End of legal turtling saved local loggerheads

| 05/05/2021 | 5 Comments
Cayman News Service
Loggerhead turtle

(CNS): A new academic article published in the marine science magazine, Frontiers, authored by several staff members from the Department of Environment and their partners at the University of Exeter, has used 22 years of data on local turtles to demonstrate the recovery of the populations and how that can be sustained in future, given the ever-increasing threats. The study shows that a 1,000% increase in green turtle nests on Grand Cayman over that time was helped by the Turtle Farm. However, the more than 3,000% population growth in loggerheads on Little Cayman, which are not bred in captivity, began after the legal take of that species ended.

But lighting, over-development, climate change and poaching all pose continued threats to the still endangered species, according to the findings.

“We found that green (Chelonia mydas) and loggerhead (Caretta caretta) nest numbers increased significantly across the three islands since monitoring began in 1998, but that hawksbill nest numbers remained low with a maximum of 13 nests recorded in a season,” the report states. “The greatest percentage increase in green turtle nests was in Grand Cayman from 82 to 1,005 nests (1,126%), whereas the greatest percentage increase for loggerhead turtle nests was in Little Cayman from 10 to 290 nests (3,800%). A captive breeding operation contributed to the increase in the Grand Cayman green turtle population, however, loggerhead turtles were never captive-bred, and these populations began to increase after a legal traditional turtle fishery became inactive in 2008.”

The data shows both species have begun to recover but populations remain at a fragment of their historical level and are vulnerable to threats.

“Illegal harvesting occurs to this day, with multiple females taken from nesting beaches each year. For nests and hatchlings, threats include artificial lighting on nesting beaches, causing hatchlings to misorient away from the sea, and inundation of nests by seawater reducing hatch success. The impacts of lighting were found to increase over the monitoring period. Spatial data on nest distribution was used to identify critical nesting habitat for green and loggerhead turtles and is used by the Cayman Islands Department of Environment to facilitate remediation of threats related to beachside development and for targeted future management efforts.”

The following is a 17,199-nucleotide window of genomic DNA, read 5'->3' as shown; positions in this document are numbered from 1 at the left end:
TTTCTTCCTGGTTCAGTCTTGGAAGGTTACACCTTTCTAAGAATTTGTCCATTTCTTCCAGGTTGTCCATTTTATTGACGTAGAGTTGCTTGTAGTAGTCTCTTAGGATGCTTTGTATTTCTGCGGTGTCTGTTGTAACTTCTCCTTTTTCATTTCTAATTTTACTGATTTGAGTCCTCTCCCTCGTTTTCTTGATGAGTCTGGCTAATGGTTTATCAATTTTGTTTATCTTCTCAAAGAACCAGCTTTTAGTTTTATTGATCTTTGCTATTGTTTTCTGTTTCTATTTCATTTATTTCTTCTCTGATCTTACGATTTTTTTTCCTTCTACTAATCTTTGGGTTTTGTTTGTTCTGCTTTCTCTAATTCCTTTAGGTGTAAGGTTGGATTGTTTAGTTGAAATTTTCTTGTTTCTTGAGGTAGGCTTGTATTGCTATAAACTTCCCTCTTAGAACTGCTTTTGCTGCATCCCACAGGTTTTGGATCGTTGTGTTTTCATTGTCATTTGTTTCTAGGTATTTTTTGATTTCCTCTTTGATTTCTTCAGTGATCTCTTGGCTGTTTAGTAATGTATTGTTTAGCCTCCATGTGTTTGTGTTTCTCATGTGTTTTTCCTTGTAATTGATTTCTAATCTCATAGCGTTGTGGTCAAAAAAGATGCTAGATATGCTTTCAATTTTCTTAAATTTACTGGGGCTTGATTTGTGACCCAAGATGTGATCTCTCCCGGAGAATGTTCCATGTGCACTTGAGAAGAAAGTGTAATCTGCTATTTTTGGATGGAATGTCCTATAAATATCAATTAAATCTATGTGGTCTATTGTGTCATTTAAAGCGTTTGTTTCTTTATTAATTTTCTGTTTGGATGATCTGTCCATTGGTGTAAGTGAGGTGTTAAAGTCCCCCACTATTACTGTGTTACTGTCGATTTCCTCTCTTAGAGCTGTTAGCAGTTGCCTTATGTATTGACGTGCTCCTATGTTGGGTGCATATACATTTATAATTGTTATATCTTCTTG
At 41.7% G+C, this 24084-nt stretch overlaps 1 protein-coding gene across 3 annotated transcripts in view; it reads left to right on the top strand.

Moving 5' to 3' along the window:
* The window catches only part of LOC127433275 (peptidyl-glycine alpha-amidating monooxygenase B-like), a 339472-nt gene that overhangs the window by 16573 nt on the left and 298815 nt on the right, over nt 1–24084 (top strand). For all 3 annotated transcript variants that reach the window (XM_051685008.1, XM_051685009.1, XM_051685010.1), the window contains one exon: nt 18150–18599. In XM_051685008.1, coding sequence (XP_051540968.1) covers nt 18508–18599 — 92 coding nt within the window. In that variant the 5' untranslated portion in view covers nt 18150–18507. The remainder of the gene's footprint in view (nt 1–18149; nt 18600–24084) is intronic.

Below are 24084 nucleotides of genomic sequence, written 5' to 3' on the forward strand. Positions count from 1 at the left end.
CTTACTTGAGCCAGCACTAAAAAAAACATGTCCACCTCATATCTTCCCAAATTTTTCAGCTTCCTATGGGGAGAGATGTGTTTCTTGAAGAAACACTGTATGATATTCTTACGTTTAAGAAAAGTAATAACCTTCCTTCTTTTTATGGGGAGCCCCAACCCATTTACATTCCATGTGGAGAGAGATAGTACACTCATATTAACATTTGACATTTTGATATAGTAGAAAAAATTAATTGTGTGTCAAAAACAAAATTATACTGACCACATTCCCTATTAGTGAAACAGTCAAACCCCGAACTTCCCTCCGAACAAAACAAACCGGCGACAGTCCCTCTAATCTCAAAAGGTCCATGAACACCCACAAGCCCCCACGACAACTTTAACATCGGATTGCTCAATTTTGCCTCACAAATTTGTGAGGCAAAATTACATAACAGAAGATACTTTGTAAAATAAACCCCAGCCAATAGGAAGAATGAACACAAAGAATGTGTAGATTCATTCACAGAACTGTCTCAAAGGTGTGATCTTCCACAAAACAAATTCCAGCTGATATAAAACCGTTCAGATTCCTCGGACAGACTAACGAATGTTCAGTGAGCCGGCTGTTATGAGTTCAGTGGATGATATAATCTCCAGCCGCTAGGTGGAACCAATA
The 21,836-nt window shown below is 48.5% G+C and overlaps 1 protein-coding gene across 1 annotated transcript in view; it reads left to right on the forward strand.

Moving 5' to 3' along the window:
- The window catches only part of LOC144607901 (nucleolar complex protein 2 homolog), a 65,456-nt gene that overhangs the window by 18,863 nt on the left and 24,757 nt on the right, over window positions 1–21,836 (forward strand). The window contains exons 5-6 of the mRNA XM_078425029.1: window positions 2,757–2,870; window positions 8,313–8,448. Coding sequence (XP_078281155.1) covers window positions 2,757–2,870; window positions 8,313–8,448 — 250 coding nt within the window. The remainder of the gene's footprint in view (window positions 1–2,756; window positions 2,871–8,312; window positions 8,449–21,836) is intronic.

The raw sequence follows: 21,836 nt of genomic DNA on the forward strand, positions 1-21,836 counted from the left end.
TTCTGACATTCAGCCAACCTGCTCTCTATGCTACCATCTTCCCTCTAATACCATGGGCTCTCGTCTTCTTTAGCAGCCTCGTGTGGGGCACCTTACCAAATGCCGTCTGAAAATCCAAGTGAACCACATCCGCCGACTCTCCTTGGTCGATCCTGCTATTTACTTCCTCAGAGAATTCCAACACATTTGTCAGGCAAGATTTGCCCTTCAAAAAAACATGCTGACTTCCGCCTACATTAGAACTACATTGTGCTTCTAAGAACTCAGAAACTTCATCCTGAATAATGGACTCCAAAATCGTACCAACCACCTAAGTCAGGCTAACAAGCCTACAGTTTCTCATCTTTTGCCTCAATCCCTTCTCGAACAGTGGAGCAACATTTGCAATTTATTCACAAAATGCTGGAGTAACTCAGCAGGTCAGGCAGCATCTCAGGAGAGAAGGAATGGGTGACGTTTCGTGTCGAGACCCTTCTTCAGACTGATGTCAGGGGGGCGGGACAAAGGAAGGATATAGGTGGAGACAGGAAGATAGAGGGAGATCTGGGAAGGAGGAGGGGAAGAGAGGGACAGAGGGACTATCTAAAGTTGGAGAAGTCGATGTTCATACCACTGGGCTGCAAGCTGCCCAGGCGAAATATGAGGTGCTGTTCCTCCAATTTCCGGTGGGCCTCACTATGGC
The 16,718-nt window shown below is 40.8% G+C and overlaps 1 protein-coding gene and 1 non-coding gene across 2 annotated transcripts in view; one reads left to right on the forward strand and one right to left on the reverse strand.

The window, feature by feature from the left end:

The report shows how important the work in Cayman is to understanding how conservationists can best support the turtles in future, and the experts conclude that “strategically targeted management efforts are needed to secure the future survival of these populations”. But assessing long-term sea turtle nesting abundance data, where trends are more easily detectable than in shorter time series, and protection efforts may take decades to prove successful.

The scientists said that efforts should be made to mitigate climate change impacts through sustainable development policies, including sufficient setback of development from the beach. Designation of critical habitat could also allow these measures to be targeted into the areas where they are needed the most.

See the full report here.

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Category: Marine Environment, Science & Nature

Comments (5)

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  1. Anonymous says:

    All turtling should stop before there are none left.

    • Anonymous says:

      Except the report shows that the current amount of (legal) take still allows the populations to recover. So no increase in take but no need for a ban on turtling. Just continued anti-poaching patrols (reporting by public), etc., and the turtle numbers will continue to increase.

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